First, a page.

Disposition of bupropion in healthy volunteers and subjects with alcoholic liver disease

C. Lindsay Devane, Steven Laizure, Jonathan T. Stewart, Byron E. Kolts, Eugene G. Ryerson, Ronald L. Miller, Allen A. Lai

Research output: Contribution to journalArticle

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Abstract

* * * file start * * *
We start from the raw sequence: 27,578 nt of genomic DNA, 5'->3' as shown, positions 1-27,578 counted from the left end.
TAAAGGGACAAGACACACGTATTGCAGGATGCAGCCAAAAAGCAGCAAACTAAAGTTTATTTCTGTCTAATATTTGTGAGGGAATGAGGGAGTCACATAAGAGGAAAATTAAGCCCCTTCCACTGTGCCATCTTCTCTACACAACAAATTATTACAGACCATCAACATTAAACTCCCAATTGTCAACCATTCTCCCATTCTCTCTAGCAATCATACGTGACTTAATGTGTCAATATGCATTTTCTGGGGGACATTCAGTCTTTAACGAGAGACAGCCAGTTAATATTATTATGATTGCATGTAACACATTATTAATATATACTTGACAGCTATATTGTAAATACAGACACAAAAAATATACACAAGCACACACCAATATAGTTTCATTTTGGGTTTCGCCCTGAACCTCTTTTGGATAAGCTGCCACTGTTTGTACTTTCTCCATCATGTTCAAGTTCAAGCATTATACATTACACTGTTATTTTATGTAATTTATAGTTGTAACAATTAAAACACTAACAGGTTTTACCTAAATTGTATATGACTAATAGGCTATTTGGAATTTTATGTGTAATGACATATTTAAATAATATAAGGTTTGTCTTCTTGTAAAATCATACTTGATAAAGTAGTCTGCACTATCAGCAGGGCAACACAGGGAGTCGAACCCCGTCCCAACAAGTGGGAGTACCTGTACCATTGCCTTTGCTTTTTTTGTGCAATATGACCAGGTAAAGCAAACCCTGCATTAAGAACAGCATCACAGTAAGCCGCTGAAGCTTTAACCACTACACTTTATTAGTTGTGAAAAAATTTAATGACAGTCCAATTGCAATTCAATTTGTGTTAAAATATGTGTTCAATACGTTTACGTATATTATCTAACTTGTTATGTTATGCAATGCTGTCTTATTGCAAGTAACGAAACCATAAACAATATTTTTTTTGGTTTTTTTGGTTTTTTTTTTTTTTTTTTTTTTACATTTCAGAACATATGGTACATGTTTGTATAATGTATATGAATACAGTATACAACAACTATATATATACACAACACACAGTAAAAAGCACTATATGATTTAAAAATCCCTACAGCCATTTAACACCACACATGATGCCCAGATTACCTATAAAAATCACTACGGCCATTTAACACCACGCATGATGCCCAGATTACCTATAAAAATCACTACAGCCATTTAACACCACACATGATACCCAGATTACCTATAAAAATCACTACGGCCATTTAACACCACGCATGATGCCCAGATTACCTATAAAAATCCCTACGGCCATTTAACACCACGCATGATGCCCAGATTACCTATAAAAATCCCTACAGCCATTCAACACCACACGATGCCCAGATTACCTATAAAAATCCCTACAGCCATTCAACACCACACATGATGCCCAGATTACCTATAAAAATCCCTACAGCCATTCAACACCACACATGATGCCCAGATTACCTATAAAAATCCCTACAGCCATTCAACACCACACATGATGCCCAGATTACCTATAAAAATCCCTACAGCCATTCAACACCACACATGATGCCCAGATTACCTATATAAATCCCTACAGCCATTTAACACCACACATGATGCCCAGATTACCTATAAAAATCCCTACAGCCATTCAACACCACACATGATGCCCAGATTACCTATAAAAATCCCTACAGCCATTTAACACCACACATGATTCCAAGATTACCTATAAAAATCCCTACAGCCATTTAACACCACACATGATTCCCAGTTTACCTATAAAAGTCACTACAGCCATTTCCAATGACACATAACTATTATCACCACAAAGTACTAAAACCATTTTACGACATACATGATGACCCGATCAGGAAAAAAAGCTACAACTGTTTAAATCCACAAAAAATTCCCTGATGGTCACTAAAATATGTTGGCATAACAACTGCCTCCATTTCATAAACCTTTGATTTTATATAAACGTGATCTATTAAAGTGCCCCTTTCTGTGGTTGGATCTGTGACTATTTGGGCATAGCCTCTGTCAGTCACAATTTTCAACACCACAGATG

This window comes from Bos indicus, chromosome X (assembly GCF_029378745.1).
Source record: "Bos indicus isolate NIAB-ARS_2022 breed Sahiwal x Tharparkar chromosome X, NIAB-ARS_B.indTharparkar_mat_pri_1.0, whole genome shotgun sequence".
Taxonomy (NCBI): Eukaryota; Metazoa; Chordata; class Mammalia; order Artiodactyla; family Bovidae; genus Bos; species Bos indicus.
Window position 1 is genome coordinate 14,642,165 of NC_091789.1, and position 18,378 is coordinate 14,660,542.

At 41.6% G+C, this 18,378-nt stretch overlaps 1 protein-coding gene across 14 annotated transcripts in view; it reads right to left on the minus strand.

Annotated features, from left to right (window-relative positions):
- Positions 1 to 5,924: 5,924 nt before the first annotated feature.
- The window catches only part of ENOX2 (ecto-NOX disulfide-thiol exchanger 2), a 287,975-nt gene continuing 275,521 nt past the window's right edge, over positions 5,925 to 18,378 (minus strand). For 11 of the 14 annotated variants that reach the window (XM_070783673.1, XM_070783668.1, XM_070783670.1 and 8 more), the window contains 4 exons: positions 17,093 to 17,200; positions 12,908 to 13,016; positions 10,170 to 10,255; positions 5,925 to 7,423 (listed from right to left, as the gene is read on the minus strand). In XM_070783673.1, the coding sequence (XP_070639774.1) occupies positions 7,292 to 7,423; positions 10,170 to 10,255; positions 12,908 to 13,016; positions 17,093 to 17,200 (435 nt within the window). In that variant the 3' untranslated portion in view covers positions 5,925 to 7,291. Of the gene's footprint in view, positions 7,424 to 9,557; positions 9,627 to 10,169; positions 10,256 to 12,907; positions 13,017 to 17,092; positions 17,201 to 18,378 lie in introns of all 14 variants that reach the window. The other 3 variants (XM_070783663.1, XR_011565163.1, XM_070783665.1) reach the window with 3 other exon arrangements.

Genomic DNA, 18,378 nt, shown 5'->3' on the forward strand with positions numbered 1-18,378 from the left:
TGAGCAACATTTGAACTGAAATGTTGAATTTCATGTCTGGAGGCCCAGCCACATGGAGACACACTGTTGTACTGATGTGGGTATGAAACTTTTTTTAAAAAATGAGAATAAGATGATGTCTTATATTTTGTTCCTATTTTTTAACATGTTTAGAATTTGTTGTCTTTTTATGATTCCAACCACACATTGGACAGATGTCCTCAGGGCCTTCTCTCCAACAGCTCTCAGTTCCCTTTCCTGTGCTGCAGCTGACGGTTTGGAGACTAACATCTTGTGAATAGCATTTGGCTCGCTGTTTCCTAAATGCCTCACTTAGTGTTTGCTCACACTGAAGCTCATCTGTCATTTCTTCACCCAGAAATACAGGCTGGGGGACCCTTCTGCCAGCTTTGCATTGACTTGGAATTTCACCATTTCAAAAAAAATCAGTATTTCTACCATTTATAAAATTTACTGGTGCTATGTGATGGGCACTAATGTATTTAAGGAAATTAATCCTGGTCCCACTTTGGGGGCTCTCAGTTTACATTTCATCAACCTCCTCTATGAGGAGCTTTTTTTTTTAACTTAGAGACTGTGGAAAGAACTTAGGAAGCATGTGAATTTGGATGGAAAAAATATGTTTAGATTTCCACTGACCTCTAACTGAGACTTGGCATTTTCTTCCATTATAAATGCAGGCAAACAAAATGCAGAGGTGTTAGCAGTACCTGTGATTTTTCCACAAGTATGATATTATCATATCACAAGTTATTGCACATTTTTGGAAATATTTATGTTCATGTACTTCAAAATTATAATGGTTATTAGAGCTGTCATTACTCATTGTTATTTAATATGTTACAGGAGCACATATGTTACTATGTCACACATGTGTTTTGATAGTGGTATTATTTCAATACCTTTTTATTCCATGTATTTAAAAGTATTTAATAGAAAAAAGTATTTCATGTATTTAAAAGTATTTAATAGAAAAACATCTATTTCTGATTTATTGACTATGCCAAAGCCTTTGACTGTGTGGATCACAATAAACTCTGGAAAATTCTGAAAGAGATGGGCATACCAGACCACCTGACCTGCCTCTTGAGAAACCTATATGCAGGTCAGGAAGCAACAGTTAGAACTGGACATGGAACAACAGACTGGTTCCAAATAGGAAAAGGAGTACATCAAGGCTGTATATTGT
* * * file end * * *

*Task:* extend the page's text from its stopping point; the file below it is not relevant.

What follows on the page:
Bupropion hydrochloride is a new monocyclic antidepressant. In humans, its disposition results in the formation of three major metabolites: the morpholinol metabolite, the erythroamino alcohol, and the threoamino alcohol metabolite. Bupropion’s disposition was monitored following a single oral 200 mg dose in eight healthy volunteers and eight age– (44.5 ± 8.4 years) and weight– (77.4 ± 6.7 kg) matched volunteers with alcoholic liver disease. This latter group is of interest because the incidence of depression is more frequent in alcoholics than in the general population, and the liver is the major route of elimination for cyclic antidepressants. The mean elimination half-life of the morpholinol metabolite was significantly prolonged in subjects with alcoholic liver disease (32.2 ± 13.5 vs. 21.1 ± 4.9 hours (p < 0.05), while the differences in bupropion (17.3 ± 8.6 hours vs. 16.5 ± 10.4 hours for healthy subjects and subjects with alcoholic liver disease, respectively), erythroamino alcohol (26.1 ± 13.3 hours vs. 29.8 ± 6.9 hours for healthy subjects and subjects with alcoholic liver disease, respectively), and threoamino alcohol (25.5 ± 8.6 hours vs. 23.4 ± 10.7 hours for healthy subjects and subjects with alcoholic liver disease, respectively) were minimal. Mean area under the plasma concentration time curves for bupropion and metabolites were increased in subjects with alcoholic liver disease; however, clear differences between means of these small groups did not emerge, probably due to the increased variability of bupropion pharmacokinetics in these subjects. As a therapeutic agent for the treatment of depression in chronic alcoholics who may consume alcohol in combination with their antidepressant therapy, the lack of sedation with bupropion could be advantageous. However, like other cyclic antidepressants, bupropion undergoes a first-pass effect, and liver dysfunction may alter the kinetics and dose-response relationship in this population. Patients with alcoholic liver disease should initially be dosed cautiously with bupropion.